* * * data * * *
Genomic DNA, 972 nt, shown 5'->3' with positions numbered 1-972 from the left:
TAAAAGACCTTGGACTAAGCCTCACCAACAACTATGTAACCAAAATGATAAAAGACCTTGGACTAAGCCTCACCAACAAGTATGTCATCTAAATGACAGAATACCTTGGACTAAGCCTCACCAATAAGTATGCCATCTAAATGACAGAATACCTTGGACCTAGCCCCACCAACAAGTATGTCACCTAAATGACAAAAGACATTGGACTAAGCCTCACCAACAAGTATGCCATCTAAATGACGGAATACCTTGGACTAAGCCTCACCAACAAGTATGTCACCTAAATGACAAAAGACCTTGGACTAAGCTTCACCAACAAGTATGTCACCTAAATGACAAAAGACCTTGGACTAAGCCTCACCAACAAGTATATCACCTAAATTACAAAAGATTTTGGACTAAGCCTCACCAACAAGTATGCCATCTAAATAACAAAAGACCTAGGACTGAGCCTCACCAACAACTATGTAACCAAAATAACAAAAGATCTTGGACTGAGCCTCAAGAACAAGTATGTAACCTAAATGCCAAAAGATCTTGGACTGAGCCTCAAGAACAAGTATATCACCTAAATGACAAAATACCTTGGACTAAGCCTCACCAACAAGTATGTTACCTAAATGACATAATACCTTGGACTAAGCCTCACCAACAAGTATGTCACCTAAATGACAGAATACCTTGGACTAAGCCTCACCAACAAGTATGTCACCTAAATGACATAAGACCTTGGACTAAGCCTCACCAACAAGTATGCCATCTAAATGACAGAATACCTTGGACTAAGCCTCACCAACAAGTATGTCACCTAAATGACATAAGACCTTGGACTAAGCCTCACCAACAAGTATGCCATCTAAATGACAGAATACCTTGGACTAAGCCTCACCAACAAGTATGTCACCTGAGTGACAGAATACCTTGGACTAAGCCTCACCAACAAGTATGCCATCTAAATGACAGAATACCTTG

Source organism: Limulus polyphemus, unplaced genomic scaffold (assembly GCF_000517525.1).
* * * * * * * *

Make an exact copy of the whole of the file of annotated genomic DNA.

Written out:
Genomic DNA, 972 nt, shown 5'->3' with positions numbered 1-972 from the left:
TAAAAGACCTTGGACTAAGCCTCACCAACAACTATGTAACCAAAATGATAAAAGACCTTGGACTAAGCCTCACCAACAAGTATGTCATCTAAATGACAGAATACCTTGGACTAAGCCTCACCAATAAGTATGCCATCTAAATGACAGAATACCTTGGACCTAGCCCCACCAACAAGTATGTCACCTAAATGACAAAAGACATTGGACTAAGCCTCACCAACAAGTATGCCATCTAAATGACGGAATACCTTGGACTAAGCCTCACCAACAAGTATGTCACCTAAATGACAAAAGACCTTGGACTAAGCTTCACCAACAAGTATGTCACCTAAATGACAAAAGACCTTGGACTAAGCCTCACCAACAAGTATATCACCTAAATTACAAAAGATTTTGGACTAAGCCTCACCAACAAGTATGCCATCTAAATAACAAAAGACCTAGGACTGAGCCTCACCAACAACTATGTAACCAAAATAACAAAAGATCTTGGACTGAGCCTCAAGAACAAGTATGTAACCTAAATGCCAAAAGATCTTGGACTGAGCCTCAAGAACAAGTATATCACCTAAATGACAAAATACCTTGGACTAAGCCTCACCAACAAGTATGTTACCTAAATGACATAATACCTTGGACTAAGCCTCACCAACAAGTATGTCACCTAAATGACAGAATACCTTGGACTAAGCCTCACCAACAAGTATGTCACCTAAATGACATAAGACCTTGGACTAAGCCTCACCAACAAGTATGCCATCTAAATGACAGAATACCTTGGACTAAGCCTCACCAACAAGTATGTCACCTAAATGACATAAGACCTTGGACTAAGCCTCACCAACAAGTATGCCATCTAAATGACAGAATACCTTGGACTAAGCCTCACCAACAAGTATGTCACCTGAGTGACAGAATACCTTGGACTAAGCCTCACCAACAAGTATGCCATCTAAATGACAGAATACCTTG

Source organism: Limulus polyphemus, unplaced genomic scaffold (assembly GCF_000517525.1).